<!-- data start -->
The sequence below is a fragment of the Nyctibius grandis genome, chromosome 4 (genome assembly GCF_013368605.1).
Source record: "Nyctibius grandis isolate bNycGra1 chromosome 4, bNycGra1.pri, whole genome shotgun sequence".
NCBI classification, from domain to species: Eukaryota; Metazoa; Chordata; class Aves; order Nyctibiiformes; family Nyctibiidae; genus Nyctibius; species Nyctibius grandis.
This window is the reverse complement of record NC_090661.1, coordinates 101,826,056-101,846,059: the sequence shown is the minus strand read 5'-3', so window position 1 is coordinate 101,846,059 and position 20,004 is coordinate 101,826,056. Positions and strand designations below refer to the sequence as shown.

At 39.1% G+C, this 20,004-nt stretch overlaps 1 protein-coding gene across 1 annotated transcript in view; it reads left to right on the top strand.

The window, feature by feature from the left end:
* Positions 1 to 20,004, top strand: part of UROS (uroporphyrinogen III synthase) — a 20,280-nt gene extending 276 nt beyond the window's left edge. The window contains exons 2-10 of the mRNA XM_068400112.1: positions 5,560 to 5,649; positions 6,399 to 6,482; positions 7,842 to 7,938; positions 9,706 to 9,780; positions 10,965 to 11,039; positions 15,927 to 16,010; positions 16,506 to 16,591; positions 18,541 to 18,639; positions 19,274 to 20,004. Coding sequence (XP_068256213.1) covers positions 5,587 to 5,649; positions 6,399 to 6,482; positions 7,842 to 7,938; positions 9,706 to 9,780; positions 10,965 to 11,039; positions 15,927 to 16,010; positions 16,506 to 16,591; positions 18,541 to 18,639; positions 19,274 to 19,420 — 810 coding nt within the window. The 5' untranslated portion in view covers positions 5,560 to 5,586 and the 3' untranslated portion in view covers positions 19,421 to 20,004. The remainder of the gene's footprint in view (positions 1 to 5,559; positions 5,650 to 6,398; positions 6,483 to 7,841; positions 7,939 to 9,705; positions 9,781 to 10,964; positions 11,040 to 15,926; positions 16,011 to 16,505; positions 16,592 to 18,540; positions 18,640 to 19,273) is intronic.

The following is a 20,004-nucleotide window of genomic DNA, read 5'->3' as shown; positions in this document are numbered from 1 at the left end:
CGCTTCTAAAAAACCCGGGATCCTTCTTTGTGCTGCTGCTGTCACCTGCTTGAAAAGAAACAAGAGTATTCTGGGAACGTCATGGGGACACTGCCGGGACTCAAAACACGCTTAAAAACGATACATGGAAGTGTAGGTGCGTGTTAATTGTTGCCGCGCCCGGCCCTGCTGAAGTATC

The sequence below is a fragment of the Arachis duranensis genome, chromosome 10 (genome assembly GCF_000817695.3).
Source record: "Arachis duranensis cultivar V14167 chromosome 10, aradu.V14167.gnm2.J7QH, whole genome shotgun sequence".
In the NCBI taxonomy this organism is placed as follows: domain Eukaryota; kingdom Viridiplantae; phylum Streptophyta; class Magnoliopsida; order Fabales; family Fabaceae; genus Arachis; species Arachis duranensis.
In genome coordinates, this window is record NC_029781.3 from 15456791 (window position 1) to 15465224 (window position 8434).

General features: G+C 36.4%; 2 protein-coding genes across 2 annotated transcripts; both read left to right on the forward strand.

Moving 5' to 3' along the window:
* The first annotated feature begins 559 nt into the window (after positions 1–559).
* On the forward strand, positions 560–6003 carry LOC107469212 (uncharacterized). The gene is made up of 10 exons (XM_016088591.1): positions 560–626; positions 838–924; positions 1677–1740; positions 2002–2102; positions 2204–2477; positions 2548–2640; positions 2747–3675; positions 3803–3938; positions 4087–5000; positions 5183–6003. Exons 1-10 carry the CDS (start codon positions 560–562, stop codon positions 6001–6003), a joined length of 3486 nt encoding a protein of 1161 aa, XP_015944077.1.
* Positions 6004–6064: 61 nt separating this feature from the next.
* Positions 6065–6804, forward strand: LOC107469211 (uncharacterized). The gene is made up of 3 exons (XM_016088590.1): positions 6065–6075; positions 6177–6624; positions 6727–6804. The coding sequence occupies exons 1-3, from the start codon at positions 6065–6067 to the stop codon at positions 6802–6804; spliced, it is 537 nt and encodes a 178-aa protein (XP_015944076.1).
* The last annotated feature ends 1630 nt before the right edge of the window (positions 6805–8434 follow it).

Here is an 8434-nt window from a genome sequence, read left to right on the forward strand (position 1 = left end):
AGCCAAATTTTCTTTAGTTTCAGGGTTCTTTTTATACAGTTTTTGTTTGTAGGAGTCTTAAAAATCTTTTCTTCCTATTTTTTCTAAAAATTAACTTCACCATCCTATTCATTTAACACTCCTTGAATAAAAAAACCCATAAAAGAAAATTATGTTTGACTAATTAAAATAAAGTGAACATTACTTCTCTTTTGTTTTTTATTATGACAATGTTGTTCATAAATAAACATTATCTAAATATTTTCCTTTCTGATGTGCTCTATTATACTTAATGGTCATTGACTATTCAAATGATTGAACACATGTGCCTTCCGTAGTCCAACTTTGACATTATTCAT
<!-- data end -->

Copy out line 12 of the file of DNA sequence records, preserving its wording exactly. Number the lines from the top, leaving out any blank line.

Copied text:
In the NCBI taxonomy this organism is placed as follows: domain Eukaryota; kingdom Viridiplantae; phylum Streptophyta; class Magnoliopsida; order Fabales; family Fabaceae; genus Arachis; species Arachis duranensis.